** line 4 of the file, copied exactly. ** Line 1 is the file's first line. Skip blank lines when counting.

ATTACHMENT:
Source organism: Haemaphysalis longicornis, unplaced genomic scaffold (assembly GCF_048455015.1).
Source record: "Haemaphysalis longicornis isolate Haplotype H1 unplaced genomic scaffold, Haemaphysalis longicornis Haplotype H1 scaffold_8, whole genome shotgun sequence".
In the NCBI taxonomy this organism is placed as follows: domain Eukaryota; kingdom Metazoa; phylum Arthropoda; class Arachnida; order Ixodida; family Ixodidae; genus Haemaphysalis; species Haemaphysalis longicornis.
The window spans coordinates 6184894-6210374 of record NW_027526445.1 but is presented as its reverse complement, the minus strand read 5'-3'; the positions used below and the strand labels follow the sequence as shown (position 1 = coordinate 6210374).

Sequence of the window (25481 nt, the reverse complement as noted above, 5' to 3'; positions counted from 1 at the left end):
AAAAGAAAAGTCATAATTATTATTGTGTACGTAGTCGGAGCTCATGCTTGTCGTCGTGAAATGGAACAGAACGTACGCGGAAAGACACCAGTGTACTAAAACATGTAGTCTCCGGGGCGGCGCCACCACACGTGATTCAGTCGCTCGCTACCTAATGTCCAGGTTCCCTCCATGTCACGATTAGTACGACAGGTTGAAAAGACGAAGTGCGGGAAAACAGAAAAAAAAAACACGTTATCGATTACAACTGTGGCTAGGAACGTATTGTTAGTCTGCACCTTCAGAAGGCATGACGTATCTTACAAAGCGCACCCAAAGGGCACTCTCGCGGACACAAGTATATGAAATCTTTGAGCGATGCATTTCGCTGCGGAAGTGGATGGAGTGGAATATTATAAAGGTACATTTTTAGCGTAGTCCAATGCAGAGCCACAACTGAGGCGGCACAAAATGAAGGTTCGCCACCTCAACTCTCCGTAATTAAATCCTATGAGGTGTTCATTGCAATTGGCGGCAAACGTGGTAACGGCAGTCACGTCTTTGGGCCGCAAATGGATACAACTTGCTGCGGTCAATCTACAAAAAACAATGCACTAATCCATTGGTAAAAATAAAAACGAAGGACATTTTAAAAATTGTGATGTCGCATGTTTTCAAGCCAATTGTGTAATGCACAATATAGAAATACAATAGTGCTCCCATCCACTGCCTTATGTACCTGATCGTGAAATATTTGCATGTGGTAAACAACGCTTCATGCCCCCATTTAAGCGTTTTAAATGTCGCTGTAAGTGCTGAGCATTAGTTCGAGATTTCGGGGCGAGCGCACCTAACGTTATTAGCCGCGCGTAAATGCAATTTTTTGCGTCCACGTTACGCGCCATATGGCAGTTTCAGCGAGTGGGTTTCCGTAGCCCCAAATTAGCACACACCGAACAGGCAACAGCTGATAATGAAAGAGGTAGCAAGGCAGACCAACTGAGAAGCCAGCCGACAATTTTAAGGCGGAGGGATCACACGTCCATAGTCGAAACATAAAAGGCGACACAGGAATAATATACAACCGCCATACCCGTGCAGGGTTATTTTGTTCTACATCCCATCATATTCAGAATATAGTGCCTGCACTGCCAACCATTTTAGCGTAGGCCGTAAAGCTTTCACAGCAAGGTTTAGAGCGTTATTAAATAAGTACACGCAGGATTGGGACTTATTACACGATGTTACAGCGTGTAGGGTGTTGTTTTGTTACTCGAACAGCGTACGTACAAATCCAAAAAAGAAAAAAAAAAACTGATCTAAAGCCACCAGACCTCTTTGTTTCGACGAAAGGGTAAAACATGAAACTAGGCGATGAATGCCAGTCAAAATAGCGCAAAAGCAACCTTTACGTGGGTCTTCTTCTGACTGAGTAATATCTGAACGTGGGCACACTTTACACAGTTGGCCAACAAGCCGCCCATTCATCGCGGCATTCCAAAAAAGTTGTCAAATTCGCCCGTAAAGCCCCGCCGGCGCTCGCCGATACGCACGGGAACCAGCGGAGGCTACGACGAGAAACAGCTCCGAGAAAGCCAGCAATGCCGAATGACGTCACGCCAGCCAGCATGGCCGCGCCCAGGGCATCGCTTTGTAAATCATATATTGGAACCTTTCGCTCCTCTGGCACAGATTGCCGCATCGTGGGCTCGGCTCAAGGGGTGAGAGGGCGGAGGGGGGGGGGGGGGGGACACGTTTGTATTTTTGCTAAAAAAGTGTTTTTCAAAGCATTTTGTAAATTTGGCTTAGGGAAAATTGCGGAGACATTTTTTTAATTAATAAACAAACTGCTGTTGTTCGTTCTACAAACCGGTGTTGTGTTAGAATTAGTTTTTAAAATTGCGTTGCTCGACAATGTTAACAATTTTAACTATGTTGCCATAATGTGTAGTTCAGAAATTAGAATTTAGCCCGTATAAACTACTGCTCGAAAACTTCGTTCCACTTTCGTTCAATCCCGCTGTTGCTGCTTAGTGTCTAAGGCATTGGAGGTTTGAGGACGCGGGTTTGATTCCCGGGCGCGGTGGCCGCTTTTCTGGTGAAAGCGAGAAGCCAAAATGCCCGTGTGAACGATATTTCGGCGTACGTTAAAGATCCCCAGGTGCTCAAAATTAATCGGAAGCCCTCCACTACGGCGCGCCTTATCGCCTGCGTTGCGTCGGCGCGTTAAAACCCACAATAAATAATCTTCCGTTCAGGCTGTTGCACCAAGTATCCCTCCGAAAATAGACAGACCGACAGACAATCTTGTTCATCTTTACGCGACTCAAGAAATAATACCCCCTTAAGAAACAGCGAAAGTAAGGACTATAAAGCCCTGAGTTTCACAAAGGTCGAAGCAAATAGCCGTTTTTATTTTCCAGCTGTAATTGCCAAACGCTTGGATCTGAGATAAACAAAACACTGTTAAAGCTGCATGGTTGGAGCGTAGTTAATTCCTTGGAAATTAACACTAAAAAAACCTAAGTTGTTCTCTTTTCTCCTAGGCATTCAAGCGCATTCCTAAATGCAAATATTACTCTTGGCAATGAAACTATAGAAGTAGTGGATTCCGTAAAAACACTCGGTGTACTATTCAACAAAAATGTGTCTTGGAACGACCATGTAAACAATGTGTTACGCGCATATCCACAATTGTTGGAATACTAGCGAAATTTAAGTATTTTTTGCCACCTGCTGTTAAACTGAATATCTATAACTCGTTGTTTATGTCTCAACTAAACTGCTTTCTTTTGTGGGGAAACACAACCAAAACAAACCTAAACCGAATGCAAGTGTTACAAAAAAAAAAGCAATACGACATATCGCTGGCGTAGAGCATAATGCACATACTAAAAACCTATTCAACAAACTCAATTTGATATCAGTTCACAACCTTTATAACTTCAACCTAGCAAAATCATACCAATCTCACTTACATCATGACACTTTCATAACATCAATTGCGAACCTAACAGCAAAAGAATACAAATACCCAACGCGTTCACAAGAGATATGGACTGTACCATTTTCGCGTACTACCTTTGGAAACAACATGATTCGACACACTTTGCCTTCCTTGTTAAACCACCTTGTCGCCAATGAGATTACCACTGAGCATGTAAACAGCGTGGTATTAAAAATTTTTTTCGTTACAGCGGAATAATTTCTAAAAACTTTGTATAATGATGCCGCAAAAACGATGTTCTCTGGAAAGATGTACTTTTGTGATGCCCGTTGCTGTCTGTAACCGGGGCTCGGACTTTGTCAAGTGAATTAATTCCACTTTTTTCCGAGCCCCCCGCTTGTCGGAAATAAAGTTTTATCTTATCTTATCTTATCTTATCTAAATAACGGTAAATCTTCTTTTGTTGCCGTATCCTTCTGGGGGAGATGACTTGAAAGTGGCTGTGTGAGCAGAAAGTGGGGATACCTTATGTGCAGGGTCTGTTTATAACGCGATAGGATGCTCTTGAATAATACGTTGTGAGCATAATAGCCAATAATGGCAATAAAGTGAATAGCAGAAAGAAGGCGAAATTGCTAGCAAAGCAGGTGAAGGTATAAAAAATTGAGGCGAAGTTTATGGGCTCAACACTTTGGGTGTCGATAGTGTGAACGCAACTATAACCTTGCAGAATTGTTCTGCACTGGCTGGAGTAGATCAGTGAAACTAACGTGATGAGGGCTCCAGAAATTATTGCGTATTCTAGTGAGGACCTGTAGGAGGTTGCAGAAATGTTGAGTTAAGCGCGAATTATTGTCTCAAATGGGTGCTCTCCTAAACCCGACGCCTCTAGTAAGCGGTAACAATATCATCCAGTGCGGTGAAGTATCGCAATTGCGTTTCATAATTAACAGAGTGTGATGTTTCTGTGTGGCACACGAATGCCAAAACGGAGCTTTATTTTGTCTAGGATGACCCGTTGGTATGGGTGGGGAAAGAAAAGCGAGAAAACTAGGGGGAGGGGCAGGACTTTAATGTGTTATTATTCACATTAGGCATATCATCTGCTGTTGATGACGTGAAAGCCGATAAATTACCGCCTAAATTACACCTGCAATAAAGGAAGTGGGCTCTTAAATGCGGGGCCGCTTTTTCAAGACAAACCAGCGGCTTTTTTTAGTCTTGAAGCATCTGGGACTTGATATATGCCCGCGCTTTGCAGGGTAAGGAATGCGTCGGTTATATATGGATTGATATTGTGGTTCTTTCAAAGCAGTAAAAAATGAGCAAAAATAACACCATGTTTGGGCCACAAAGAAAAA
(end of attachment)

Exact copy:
The window spans coordinates 6184894-6210374 of record NW_027526445.1 but is presented as its reverse complement, the minus strand read 5'-3'; the positions used below and the strand labels follow the sequence as shown (position 1 = coordinate 6210374).